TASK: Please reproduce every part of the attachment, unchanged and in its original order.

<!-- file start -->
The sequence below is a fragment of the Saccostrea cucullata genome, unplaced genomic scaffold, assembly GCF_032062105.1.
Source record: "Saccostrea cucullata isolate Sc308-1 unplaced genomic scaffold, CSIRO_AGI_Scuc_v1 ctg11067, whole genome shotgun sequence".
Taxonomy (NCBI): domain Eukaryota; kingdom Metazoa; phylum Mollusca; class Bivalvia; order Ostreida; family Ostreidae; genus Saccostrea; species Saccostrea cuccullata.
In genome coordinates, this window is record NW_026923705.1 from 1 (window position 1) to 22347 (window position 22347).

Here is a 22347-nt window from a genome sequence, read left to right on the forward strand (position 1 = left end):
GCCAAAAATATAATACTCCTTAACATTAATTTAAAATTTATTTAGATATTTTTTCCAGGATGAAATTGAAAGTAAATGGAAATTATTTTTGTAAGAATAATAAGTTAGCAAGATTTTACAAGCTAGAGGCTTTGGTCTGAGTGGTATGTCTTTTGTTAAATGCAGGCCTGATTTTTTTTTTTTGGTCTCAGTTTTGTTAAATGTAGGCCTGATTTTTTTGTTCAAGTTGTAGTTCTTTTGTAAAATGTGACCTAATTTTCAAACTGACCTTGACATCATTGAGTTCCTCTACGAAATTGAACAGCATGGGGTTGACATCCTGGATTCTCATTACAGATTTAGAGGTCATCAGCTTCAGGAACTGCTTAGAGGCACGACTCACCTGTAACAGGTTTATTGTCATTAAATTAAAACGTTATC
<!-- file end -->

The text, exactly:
The sequence below is a fragment of the Saccostrea cucullata genome, unplaced genomic scaffold, assembly GCF_032062105.1.
Source record: "Saccostrea cucullata isolate Sc308-1 unplaced genomic scaffold, CSIRO_AGI_Scuc_v1 ctg11067, whole genome shotgun sequence".
Taxonomy (NCBI): domain Eukaryota; kingdom Metazoa; phylum Mollusca; class Bivalvia; order Ostreida; family Ostreidae; genus Saccostrea; species Saccostrea cuccullata.
In genome coordinates, this window is record NW_026923705.1 from 1 (window position 1) to 22347 (window position 22347).

Here is a 22347-nt window from a genome sequence, read left to right on the forward strand (position 1 = left end):
GCCAAAAATATAATACTCCTTAACATTAATTTAAAATTTATTTAGATATTTTTTCCAGGATGAAATTGAAAGTAAATGGAAATTATTTTTGTAAGAATAATAAGTTAGCAAGATTTTACAAGCTAGAGGCTTTGGTCTGAGTGGTATGTCTTTTGTTAAATGCAGGCCTGATTTTTTTTTTTTGGTCTCAGTTTTGTTAAATGTAGGCCTGATTTTTTTGTTCAAGTTGTAGTTCTTTTGTAAAATGTGACCTAATTTTCAAACTGACCTTGACATCATTGAGTTCCTCTACGAAATTGAACAGCATGGGGTTGACATCCTGGATTCTCATTACAGATTTAGAGGTCATCAGCTTCAGGAACTGCTTAGAGGCACGACTCACCTGTAACAGGTTTATTGTCATTAAATTAAAACGTTATC